Entertainer Fred Penner is gearing up for a fundraiser to be held at Bo’s Bar & Grill Sept. 28th. The event will benefit both the Red Deer Museum + Art Gallery and the Red Deer Symphony Orchestra. He’s also performing Sept. 29th at the Memorial Centre. photo submitted

Fred Penner featured during special Symphony and Museum fundraiser

Event at Bo’s Bar & Grill set to run Sept. 28th

Iconic Canadian entertainer Fred Penner is heading to the City for a fundraiser to benefit both the Red Deer Symphony Orchestra and the Red Deer Museum + Art Gallery.

‘Friday Night With Fred Penner + Friends’ runs Sept. 28th at Bo’s Bar and Grill.

Most will know Penner from his kids’ show Fred Penner’s Place which ran on CBC from 1985 to 1997.

The Red Deer concert, an adults only show, will feature Penner doing a number of classics from his own repertoire and a few timeless covers followed by burlesque dancers from Cabaret Calgary and the Dirrty Show.

The City of Red Deer is also presenting Penner in a free concert on Sept. 29th at the Memorial Centre during Alberta Culture Days. That family-friendly show gets underway at 3 p.m.

Meanwhile, besides his hit show, Penner has also released a dozen albums with 10 Juno Award nominations and three wins. But at the end of the day, he loves making music and connecting with audiences of all ages. This sensibility is clearly reflected in his latest disc Hear The Music.

For Penner, a career in music surfaced rather unexpectedly.

“We didn’t have guitars, but we did have a piano,” he said, reflecting on his younger days. “My older sister taught me some basic piano, and my sister-in-law taught me some music as well. My parents were also listening to the swing music of the 40s – Benny Goodman, the Dorsey Brothers and lots of classical music, too. My father loved orchestral music and opera, so those sounds were around me in my formative years.”

All through those years, he was certainly soaking all of the influences in.

And a natural gifting was certainly flourishing.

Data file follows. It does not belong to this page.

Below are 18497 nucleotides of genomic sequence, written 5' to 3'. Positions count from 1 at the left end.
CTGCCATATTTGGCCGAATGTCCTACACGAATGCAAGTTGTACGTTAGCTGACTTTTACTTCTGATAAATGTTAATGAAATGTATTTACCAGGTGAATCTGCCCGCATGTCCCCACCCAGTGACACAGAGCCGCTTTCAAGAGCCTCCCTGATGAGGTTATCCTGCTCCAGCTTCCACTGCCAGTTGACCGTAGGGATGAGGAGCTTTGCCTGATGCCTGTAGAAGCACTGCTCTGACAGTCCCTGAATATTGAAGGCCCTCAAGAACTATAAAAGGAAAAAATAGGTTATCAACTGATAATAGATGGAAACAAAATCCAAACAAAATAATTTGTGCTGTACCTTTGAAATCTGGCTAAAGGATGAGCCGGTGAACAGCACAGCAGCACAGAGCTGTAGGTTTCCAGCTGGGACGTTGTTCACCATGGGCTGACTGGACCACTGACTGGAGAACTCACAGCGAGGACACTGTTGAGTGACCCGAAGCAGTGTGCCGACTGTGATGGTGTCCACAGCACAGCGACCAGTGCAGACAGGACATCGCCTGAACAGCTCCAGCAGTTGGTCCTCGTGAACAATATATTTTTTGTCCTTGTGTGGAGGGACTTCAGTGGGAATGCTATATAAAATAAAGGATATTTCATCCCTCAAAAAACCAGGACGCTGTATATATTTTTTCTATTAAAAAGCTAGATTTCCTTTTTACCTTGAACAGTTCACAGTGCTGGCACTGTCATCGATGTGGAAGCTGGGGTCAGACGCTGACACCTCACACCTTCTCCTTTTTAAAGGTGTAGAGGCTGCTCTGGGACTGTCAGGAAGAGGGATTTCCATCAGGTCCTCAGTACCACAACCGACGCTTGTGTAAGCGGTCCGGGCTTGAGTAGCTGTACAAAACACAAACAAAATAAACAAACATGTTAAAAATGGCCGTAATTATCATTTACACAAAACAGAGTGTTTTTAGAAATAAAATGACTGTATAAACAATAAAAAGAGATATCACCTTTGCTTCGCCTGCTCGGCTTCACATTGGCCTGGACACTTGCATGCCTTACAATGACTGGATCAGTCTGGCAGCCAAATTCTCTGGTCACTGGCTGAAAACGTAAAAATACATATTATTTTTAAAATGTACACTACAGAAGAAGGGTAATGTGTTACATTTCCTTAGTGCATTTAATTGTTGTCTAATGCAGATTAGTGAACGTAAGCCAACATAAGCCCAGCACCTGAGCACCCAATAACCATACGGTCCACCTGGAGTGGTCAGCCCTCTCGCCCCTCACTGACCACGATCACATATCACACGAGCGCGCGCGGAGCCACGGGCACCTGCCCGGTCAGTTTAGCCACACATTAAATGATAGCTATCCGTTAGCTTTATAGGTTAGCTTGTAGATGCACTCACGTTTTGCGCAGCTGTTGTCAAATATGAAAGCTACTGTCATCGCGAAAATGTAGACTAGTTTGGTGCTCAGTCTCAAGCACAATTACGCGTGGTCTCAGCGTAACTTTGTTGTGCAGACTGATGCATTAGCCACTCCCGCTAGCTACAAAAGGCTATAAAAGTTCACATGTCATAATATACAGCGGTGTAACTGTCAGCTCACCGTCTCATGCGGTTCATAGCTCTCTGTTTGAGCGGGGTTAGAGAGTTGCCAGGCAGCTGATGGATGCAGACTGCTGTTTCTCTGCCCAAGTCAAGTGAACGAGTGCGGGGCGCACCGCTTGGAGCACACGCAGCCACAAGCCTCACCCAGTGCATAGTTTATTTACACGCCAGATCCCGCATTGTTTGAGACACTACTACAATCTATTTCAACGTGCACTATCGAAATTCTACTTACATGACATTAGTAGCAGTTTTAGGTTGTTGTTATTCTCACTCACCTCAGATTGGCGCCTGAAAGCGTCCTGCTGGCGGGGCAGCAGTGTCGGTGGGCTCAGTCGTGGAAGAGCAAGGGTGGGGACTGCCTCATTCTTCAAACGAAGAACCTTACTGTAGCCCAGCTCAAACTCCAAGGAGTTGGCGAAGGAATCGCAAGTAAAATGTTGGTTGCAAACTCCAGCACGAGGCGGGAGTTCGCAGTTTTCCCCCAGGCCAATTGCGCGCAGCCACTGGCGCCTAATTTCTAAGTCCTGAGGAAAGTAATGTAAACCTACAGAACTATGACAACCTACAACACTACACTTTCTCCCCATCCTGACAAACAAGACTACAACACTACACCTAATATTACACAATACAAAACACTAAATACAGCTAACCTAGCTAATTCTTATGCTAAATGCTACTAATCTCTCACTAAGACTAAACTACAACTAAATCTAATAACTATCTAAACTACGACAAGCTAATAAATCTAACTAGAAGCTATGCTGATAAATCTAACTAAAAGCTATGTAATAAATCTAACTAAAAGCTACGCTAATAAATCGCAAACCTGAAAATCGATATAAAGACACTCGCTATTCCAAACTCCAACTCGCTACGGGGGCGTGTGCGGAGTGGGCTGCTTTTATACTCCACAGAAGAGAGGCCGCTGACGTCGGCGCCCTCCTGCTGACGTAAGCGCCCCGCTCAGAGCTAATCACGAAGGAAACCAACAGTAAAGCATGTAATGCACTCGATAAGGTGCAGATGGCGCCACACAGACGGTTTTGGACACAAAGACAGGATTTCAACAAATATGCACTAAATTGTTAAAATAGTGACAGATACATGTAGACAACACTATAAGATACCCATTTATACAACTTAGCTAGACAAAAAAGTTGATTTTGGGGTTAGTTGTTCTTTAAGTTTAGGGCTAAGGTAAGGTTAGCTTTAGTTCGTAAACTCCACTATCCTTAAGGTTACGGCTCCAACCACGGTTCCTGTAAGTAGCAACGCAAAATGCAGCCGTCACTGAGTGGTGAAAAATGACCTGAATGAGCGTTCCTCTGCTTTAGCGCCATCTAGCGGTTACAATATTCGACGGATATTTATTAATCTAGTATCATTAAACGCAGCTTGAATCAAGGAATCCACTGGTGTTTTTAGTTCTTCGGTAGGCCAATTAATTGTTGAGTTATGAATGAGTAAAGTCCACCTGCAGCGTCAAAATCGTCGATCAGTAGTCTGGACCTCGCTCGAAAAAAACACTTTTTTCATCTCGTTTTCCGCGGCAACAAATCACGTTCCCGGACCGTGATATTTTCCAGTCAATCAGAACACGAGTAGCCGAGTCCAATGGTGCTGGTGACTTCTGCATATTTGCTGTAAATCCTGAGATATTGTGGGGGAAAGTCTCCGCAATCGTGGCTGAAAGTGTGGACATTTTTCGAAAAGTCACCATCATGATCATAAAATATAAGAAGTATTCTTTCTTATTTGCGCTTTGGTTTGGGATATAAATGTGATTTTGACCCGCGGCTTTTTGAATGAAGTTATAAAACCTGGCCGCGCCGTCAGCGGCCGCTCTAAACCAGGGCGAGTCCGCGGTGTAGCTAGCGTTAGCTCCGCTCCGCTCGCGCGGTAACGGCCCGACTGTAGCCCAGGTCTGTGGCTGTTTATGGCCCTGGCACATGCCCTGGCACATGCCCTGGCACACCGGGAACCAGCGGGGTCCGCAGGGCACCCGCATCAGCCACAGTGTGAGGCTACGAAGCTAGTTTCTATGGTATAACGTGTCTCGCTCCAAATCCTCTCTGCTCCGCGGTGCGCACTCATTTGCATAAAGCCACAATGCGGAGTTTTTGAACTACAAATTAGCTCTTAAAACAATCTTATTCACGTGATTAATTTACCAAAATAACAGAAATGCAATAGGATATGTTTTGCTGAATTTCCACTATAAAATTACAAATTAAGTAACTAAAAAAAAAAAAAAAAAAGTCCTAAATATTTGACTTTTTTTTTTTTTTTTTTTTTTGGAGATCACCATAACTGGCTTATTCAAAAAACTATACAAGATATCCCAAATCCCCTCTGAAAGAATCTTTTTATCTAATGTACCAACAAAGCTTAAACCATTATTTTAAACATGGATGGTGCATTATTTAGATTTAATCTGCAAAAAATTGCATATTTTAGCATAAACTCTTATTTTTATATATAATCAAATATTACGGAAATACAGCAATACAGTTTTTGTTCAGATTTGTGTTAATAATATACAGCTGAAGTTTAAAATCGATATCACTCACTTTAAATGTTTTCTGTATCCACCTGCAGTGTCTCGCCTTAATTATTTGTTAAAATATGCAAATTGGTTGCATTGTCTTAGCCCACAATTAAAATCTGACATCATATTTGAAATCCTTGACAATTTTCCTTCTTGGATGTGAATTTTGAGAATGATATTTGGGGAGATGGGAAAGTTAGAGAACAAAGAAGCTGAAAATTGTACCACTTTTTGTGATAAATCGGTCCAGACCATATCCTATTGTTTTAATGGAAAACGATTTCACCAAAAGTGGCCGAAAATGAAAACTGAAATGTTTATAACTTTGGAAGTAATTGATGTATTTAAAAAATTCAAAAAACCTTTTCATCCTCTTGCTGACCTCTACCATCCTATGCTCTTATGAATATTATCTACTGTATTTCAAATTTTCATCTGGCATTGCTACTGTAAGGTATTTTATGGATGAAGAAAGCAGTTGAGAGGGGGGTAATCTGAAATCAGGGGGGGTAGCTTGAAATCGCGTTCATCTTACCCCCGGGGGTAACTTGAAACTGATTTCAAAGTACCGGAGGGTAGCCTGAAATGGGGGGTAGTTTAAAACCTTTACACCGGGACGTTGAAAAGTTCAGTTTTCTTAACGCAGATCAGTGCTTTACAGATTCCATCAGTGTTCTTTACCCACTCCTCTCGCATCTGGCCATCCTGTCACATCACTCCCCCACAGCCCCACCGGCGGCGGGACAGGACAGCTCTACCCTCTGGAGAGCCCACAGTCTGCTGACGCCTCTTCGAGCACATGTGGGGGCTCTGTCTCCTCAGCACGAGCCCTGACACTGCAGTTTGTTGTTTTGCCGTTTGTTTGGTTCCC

“My ability to recognize musical pattern and harmony was there from the very beginning. There was some ability that was waiting to take hold.”

But he wasn’t encouraged to pursue performing specifically, even though he proved to be a strong singer and even sang in several choirs through those years.

“Nobody ever said it was an option, so that made it an interesting turn because I didn’t pursue music as a career,” he said. “It was all extra-curricular. I didn’t really pursue the musical path until the late 1960s and early 70s, after I graduated with a BA in Economics.”

Penner earned that degree largely for his dad, who hadn’t been able to attend university.

“So here I was in my early 20s, knowing that I did not want to be an economist deep in my soul,” he added with a laugh. It was also around this time that tragedy struck – he lost both his sister and his father within just one year.

The shock of it all also made him take stock of his own life.

And he realized that ultimately, exploring music was what would bring him the most fulfillment. “Since music was the only thing that had truly given mye any bliss, I said, well, maybe that’s what it is. So I started playing the lounges and bars, and discovering where my music could take me.”

Gigs started popping up across the country, as did an eventual record deal. And working specifically with kids during those years showed him he had a natural connection with entertaining the younger set. “Music was a logical part of my connection with them,” he said.